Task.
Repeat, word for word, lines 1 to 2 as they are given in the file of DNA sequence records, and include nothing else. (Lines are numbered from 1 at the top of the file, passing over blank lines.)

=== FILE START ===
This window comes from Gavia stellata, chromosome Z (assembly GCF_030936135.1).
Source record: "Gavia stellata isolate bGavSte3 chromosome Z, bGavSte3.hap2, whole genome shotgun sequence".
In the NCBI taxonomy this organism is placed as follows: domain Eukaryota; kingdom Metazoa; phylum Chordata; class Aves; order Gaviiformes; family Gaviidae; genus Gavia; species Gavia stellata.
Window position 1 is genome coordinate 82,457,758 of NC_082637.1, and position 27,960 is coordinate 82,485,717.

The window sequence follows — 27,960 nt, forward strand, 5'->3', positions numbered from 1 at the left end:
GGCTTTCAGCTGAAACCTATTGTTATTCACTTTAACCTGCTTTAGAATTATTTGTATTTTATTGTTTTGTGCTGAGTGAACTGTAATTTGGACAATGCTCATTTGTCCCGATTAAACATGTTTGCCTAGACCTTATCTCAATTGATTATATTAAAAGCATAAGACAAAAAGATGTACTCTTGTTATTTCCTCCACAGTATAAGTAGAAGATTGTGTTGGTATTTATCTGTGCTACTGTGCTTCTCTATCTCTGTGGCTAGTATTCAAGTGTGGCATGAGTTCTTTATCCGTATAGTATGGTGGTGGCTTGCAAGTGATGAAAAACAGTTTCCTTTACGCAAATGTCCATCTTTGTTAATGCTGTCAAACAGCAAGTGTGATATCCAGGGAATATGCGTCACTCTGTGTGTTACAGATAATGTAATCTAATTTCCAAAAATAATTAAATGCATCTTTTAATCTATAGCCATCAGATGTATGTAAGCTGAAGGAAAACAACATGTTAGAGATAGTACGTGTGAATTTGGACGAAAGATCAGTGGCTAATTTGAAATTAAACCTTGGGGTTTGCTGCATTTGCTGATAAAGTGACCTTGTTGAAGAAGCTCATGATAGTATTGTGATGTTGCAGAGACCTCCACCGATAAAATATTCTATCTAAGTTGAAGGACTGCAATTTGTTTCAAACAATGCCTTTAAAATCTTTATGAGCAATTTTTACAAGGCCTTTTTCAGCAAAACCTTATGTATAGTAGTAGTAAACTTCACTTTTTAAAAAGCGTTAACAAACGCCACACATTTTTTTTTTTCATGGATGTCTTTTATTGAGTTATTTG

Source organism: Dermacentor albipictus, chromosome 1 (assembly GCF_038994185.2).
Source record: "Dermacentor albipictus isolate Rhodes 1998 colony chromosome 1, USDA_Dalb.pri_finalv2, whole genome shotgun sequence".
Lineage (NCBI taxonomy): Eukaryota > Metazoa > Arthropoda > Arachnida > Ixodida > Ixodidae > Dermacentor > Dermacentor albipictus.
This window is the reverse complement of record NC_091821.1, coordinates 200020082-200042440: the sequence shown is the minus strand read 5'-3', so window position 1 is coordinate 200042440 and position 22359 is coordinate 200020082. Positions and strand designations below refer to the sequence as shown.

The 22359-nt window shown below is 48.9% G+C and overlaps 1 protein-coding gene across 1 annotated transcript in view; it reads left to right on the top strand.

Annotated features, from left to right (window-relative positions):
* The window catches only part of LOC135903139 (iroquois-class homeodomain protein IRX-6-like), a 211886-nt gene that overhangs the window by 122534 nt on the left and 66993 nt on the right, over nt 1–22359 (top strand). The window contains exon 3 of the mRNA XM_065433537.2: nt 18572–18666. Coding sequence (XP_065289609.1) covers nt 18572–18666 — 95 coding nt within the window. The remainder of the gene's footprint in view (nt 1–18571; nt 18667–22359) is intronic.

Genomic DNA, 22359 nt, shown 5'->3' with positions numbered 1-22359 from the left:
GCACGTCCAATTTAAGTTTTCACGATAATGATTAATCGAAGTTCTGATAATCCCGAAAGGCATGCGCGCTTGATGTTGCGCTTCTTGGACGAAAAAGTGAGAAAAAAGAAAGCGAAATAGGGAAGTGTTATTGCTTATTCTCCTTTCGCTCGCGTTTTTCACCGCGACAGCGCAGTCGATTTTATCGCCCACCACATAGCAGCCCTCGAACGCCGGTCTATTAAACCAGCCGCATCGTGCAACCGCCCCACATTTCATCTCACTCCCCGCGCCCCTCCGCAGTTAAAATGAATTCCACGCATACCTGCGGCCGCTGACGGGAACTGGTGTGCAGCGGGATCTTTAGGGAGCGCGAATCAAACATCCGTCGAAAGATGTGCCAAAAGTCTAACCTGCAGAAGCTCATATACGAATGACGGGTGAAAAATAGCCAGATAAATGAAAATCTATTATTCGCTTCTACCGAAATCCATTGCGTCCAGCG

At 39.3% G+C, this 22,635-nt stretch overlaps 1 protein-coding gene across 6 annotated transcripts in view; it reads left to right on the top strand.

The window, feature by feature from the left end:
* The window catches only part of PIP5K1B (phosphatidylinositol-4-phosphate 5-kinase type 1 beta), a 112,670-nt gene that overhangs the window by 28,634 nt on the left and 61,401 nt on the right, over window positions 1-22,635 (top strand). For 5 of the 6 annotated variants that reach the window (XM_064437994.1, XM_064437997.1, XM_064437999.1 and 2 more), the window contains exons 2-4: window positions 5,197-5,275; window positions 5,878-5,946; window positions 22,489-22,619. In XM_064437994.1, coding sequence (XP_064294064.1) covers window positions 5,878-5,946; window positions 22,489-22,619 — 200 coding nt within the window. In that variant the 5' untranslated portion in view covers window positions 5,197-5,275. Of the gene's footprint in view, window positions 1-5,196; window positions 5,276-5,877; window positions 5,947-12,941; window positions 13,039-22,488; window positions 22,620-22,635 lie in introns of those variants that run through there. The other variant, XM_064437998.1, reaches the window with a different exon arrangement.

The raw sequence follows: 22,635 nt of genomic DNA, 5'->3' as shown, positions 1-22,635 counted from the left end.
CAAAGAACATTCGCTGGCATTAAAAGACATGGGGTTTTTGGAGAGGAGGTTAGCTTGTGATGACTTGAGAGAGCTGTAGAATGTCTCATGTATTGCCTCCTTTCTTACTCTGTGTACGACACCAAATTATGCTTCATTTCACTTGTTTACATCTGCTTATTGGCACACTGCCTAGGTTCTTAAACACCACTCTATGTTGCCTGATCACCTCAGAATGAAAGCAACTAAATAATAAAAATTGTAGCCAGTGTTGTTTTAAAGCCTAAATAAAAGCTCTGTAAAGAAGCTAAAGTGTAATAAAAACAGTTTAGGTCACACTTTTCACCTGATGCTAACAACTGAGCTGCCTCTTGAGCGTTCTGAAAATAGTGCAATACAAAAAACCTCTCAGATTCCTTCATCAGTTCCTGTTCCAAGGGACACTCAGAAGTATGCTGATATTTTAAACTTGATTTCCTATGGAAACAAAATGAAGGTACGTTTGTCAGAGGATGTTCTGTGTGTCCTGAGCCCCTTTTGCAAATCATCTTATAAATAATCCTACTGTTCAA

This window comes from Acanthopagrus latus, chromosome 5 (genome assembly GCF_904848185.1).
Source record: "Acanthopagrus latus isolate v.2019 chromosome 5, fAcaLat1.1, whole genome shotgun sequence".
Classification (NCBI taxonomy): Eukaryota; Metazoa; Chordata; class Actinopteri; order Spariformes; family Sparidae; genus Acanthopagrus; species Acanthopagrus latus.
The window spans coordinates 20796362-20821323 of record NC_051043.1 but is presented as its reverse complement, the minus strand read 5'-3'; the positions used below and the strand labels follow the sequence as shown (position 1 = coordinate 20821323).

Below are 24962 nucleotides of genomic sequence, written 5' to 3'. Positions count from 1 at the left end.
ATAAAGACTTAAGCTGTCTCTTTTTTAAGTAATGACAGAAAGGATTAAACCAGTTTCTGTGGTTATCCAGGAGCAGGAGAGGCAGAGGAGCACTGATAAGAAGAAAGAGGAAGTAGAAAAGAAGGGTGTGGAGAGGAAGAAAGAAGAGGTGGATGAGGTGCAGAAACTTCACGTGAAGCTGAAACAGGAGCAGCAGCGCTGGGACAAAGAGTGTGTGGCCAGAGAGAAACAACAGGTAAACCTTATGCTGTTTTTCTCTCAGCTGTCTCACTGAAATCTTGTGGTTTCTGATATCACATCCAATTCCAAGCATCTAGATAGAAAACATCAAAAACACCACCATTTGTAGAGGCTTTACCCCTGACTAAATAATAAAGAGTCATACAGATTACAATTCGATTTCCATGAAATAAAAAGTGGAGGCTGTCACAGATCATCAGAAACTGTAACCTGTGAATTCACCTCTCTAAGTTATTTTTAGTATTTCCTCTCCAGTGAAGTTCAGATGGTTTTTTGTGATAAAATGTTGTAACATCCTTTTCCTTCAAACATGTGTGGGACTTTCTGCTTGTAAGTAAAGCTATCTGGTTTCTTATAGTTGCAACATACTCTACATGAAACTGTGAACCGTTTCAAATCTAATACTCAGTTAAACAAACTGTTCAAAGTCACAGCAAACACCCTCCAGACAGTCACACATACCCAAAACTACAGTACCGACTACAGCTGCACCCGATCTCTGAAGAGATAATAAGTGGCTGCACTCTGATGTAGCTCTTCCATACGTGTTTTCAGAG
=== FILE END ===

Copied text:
This window comes from Gavia stellata, chromosome Z (assembly GCF_030936135.1).
Source record: "Gavia stellata isolate bGavSte3 chromosome Z, bGavSte3.hap2, whole genome shotgun sequence".